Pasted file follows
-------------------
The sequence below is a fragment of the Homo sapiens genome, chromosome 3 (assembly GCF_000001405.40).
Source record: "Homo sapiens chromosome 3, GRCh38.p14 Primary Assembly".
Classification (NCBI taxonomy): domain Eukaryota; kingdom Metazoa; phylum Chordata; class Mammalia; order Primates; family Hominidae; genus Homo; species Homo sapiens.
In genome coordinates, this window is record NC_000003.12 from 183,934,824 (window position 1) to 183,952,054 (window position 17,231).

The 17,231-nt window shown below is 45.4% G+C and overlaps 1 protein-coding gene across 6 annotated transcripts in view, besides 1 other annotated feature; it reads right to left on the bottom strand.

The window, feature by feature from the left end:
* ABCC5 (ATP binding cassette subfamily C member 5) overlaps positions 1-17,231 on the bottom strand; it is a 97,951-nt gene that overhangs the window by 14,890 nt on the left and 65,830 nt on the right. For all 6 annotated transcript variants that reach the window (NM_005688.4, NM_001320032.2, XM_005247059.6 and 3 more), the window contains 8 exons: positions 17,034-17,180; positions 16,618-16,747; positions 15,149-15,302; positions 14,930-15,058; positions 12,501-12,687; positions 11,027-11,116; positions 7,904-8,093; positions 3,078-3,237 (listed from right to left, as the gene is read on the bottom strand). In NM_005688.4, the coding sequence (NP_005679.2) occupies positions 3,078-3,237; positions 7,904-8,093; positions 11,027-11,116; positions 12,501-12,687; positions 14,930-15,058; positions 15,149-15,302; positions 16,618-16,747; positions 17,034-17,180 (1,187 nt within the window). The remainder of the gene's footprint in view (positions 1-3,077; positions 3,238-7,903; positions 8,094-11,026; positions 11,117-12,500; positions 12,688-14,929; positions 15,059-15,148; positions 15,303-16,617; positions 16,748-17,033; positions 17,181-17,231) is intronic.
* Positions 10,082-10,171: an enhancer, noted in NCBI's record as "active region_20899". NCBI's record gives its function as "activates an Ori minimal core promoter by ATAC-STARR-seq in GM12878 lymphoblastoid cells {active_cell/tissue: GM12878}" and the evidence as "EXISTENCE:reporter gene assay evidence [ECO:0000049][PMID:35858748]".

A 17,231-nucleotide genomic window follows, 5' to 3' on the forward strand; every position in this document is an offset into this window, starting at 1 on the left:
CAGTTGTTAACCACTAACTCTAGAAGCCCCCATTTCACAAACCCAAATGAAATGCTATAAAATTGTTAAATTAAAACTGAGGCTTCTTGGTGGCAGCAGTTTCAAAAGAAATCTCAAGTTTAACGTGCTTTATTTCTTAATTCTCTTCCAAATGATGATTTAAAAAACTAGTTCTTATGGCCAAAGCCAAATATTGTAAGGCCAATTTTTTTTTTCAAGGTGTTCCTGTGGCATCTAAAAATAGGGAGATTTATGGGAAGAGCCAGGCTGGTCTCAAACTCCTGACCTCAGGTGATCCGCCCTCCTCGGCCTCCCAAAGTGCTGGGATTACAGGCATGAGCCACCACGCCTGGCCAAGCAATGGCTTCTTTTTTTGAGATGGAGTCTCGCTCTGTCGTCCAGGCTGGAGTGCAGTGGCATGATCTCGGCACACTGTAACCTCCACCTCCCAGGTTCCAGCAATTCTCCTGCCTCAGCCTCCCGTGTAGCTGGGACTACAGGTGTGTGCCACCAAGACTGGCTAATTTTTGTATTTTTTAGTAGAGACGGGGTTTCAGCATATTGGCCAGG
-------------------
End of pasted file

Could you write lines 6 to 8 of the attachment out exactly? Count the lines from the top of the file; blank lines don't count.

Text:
The window, feature by feature from the left end:
* ABCC5 (ATP binding cassette subfamily C member 5) overlaps positions 1-17,231 on the bottom strand; it is a 97,951-nt gene that overhangs the window by 14,890 nt on the left and 65,830 nt on the right. For all 6 annotated transcript variants that reach the window (NM_005688.4, NM_001320032.2, XM_005247059.6 and 3 more), the window contains 8 exons: positions 17,034-17,180; positions 16,618-16,747; positions 15,149-15,302; positions 14,930-15,058; positions 12,501-12,687; positions 11,027-11,116; positions 7,904-8,093; positions 3,078-3,237 (listed from right to left, as the gene is read on the bottom strand). In NM_005688.4, the coding sequence (NP_005679.2) occupies positions 3,078-3,237; positions 7,904-8,093; positions 11,027-11,116; positions 12,501-12,687; positions 14,930-15,058; positions 15,149-15,302; positions 16,618-16,747; positions 17,034-17,180 (1,187 nt within the window). The remainder of the gene's footprint in view (positions 1-3,077; positions 3,238-7,903; positions 8,094-11,026; positions 11,117-12,500; positions 12,688-14,929; positions 15,059-15,148; positions 15,303-16,617; positions 16,748-17,033; positions 17,181-17,231) is intronic.
* Positions 10,082-10,171: an enhancer, noted in NCBI's record as "active region_20899". NCBI's record gives its function as "activates an Ori minimal core promoter by ATAC-STARR-seq in GM12878 lymphoblastoid cells {active_cell/tissue: GM12878}" and the evidence as "EXISTENCE:reporter gene assay evidence [ECO:0000049][PMID:35858748]".